And that’s how it started out: innocent. Then those damned kids got hold of it, and its present meaning ended up in a place quite removed from its origin.
Unfortunately, my wife didn’t know that when she used the phrase in a Facebook post for her gift basket company. That is, until one of our daughters walked in the door. Before her bags hit the floor, she yelled from the entryway, “Mom, you have to change your post -- right now!”
“The Netflix and Chill one.”
“Unless your basket contains lubricants and condoms, I don’t think your post means what you think it means.”
But how is a middle-aged parent to know? The subversion of this particular phrase just happened in the last year.
It takes me the better part of a year to remember that it’s no longer 2015 when I sign a check. There’s no way a middle-aged brain could possibly keep up with the ongoing bastardization of the English language. The threshold for “getting it” keeps getting higher, driven by the acceleration of memes through social media.
Parents were never intended to “get it.” That’s the whole point. Kids want to speak their own language and have their own cultural reference points. We were no different when we were kids, and neither were our parents.
And kids always “get it.” It’s like a rite of passage. Memes propagate through social networks, and when you’re 18, your social network is the most important thing in your life.
Part of belonging to this culture depends on “getting it.” The faster things spread, the more likely it is that you can increase the “get-it” gap between you and your parents. It’s a control thing. If parents call all the shots about everything in your life, at least you can have this one thing to call your own.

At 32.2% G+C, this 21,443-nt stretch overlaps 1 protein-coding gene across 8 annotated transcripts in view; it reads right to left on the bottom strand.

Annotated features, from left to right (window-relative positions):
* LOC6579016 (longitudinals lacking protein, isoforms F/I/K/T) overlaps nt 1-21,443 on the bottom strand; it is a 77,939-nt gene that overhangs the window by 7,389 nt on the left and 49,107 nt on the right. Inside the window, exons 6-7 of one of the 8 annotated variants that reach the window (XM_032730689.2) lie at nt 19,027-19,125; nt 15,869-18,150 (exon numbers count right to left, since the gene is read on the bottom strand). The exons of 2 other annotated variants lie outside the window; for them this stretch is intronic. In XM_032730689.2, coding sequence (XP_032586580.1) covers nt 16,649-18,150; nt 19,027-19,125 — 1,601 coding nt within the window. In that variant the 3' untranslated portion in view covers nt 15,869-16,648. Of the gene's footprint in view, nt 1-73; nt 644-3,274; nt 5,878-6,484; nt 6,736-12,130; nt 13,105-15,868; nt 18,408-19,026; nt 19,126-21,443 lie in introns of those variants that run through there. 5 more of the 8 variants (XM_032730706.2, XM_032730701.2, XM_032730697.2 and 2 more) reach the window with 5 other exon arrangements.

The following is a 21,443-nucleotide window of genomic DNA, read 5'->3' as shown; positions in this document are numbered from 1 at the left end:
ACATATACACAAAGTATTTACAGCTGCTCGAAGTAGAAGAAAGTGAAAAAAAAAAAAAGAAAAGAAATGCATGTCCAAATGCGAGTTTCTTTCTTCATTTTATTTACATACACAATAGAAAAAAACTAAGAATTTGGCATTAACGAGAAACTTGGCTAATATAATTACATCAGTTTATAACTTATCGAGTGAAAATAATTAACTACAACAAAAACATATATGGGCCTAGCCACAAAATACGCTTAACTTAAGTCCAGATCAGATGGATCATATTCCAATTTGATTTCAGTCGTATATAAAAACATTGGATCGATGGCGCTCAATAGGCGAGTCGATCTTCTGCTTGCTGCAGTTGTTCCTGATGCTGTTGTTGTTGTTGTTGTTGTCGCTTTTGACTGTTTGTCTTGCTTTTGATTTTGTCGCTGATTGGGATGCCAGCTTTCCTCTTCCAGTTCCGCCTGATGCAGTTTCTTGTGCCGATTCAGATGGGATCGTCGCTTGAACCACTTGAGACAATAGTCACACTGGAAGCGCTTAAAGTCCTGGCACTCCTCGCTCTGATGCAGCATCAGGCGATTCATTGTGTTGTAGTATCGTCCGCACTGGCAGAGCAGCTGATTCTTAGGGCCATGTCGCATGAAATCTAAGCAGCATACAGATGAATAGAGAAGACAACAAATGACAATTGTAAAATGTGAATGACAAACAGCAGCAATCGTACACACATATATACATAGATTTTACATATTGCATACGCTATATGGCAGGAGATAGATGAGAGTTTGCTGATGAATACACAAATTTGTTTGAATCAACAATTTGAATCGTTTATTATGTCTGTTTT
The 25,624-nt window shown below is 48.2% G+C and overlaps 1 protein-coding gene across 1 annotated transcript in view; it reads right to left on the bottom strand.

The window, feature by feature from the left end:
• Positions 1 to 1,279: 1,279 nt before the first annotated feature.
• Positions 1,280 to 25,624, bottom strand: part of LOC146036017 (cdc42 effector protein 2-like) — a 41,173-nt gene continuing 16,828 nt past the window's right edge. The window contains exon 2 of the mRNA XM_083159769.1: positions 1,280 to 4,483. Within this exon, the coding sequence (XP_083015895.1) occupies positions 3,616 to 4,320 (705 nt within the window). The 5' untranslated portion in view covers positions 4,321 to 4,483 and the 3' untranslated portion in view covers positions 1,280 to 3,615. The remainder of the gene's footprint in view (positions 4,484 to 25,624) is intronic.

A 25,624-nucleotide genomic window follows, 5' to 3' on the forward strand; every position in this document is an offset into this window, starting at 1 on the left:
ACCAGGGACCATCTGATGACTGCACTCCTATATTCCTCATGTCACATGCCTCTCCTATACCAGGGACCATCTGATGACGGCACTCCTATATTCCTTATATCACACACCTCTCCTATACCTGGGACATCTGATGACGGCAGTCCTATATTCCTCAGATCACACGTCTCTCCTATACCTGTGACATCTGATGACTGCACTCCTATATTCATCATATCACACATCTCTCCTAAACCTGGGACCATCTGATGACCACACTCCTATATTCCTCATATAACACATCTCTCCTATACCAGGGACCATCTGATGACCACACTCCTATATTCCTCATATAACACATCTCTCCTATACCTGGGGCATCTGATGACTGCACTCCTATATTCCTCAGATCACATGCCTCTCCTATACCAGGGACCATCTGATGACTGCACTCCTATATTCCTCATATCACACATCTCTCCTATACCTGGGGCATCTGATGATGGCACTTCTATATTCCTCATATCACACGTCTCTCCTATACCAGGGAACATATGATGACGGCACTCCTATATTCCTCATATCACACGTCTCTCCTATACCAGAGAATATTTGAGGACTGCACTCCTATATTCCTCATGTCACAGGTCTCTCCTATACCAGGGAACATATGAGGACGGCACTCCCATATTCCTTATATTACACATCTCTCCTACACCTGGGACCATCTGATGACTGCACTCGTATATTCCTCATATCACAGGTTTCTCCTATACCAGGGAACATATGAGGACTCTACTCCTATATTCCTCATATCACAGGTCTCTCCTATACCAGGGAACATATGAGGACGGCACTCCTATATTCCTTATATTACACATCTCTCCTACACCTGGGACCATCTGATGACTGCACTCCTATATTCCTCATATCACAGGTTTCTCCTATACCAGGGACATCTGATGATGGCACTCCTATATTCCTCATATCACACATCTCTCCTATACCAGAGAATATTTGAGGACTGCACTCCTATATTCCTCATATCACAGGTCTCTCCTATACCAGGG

As you start to gain control, the gap becomes less important. Our daughters are now becoming adults, so they now act as “get it” translators -- and, in cases like the one above, Urban Slang enforcement officers. When we transgress, they attempt to bridge the gap.
As you get older, the “stuff” of life gets in the way of continuing to “get it.” Buying a house, getting a job and changing diapers leaves little time left over to Snapchat about Scumbag Steve or tweet “Hell yea finna get crunk!” to your Hommie gee funk-a-nator on a Friday night.
The danger comes when parents unilaterally try to cross over the gap to tap into the zeitgeist of urban slang. This move is always doomed to failure. There are no exceptions. It’s like tiptoeing through a minefield with snowshoes on.
At the very least, run something past your kids before you post anything. Better yet, look it up in Urban Dictionary. Kids can’t be trusted.
“Hotchkiss – Ouuuttt!” (Mic drop here.)